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33 Opportunities to Use Descriptive Language | MagzWeb

Ready to start your search for the perfect words?

Here are 33 instances where you can opt for descriptive language that reveals your point of view, rather than an obvious choice that doesn’t enhance your writing voice.

It’s not always appropriate to get super detailed, but don’t settle for generic phrases because you’re afraid of excluding people who don’t have the same taste.

The more intimately you get to know each word in your writing, the more confident you can be that your content will make an imprint in your reader’s mind.

You’re hooking your ideal reader on your writing, so they become a part of your audience.

For each category below, review how the different examples alter a reader’s experience with your text.

Coffee

Pour over, sparkling espresso, or cold brew?

Tea

Earl grey with cream and sugar, yerba maté, or chamomile?

Alcohol

IPA, gin and tonic, or Jack Daniel’s?

Water

San Pellegrino, flat, or Bubly?

Writing utensils

Black ballpoint, red felt tip, or mechanical pencil?

Trees

Cypress, palm, or sycamore?

Flowers

Cherry blossom, rose, or daisy?

Houses

A-frame cabin, condo, or mansion?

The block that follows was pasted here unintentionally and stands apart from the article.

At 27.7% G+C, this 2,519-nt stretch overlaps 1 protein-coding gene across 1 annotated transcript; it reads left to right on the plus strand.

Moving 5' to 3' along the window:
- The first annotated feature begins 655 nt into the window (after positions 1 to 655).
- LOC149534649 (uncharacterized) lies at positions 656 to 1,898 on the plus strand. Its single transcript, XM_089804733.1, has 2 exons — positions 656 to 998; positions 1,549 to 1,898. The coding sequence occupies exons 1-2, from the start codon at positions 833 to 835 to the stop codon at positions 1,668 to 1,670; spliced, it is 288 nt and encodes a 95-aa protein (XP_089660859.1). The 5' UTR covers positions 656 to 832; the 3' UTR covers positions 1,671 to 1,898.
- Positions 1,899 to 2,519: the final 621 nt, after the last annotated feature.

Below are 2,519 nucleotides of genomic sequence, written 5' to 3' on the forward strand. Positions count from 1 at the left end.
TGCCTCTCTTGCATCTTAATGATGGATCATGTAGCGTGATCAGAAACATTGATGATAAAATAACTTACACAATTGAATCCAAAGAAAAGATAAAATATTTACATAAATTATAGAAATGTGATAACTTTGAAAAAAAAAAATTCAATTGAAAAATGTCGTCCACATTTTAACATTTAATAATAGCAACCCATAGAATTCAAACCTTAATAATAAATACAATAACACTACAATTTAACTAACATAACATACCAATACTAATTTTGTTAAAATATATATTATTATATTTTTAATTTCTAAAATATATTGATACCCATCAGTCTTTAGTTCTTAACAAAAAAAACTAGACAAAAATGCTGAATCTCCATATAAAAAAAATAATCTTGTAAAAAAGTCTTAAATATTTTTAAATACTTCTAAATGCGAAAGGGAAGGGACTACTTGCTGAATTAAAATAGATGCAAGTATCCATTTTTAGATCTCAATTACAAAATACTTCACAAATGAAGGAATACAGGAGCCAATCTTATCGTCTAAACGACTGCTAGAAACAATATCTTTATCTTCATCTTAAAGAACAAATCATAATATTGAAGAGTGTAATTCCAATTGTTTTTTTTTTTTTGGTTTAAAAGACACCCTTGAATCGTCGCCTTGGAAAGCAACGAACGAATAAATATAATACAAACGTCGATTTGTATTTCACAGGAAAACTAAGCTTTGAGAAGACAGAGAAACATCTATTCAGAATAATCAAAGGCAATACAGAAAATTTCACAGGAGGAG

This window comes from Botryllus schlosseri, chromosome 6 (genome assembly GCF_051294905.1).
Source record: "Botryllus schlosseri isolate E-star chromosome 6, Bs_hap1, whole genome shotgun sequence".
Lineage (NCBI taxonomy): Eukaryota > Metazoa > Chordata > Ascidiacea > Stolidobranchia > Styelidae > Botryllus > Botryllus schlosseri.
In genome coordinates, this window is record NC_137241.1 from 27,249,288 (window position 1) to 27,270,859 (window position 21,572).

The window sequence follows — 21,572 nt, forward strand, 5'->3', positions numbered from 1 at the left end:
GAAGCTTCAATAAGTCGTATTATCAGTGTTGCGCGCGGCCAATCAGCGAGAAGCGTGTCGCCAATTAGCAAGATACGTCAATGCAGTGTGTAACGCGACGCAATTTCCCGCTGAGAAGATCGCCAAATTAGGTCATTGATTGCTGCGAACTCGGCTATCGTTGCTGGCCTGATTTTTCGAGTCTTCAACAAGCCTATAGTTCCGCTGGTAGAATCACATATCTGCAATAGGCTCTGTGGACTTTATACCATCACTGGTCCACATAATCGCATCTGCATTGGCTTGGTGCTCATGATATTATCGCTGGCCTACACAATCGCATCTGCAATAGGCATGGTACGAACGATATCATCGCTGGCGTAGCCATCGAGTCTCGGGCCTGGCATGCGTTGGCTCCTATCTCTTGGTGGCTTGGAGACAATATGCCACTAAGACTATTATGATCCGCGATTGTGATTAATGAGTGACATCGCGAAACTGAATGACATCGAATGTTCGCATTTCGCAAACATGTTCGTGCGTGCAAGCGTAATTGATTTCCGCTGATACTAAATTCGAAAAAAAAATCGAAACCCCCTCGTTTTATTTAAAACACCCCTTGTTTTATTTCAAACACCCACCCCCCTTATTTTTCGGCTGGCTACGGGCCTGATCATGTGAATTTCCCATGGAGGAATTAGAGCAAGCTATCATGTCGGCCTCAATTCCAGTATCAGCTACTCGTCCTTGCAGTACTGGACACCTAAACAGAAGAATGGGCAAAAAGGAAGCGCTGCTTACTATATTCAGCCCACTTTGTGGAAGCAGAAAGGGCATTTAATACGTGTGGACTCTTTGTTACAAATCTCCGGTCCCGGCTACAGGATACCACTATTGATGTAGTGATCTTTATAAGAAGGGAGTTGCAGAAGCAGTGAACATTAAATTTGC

Pets

Maine Coon, Pomeranian, or American Pit Bull Terrier?

Chairs

Desk, bean bag, or bar stool?

Exercise equipment

Kettlebell, yoga mat, or Peloton?

Glassware

Mason jar, Champagne flute, or martini glass?

Plates

Plastic, paper, or ceramic?

Cereal

Frosted Flakes, Cheerios, or MUSH Overnight Oats?

Yogurt

Plain Greek, low-fat blueberry, or vanilla soy?

Meat

Wagyu beef sliders, patty melt, or Beyond burger?

Art

Warhol, Renaissance, or sacred geometry?

Candles

Tealight, taper, or pillar?

Clothing

Suit, sweats, or shawl?

Cosmetics

Drugstore, Sephora, or Yves Saint Laurent?

Jewelry

Antique, vintage, or artisan?

Perfume

Chanel, Bath & Body Works, or patchouli?

Eyewear

Stainless steel, plastic, or frameless?

Masks

Cloth, N95, or bandana neck gaiter?

Films

Casablanca, Psycho, or Fight Club?

Television shows

Cobra Kai, I Love Lucy, or Battlestar Galactica?

Music

The Beatles, Joy Division, or Public Enemy?

Computers

Desktop, laptop, or tablet?

Phones

Android, iPhone, or Nokia flip phone?

Fans

Ceiling, tower, or bladeless?

Documents

Digital, lined notebook, or copy paper?

Offices

Taupe walls and windowless cubicles, high ceilings and an open floor plan, or a makeshift workspace on a dining room table?

AI

Alexa, Google, or Siri?

“Easy reading is damn hard writing …”

The subheadline above is often attributed to Nathaniel Hawthorne, but since we can’t always verify the accuracy of a quote or source, I’d like to share the lesser-known second half of that sentence. 😉

“Easy reading is damn hard writing … so you’re subscribed to Copyblogger, right?”

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Laya

Helping creatives to turn offline experiences into online income At the age of 18, I decided to leave my home and move to Italy. With no plan, no income, no idea what I'm up to. I just wanted to take the leap! Long story short, I ended up getting into a freelance design which later brought me to website design & online courses. Now, proud to be location independent digital nomad, I help creatives to turn their offline experiences into online income!

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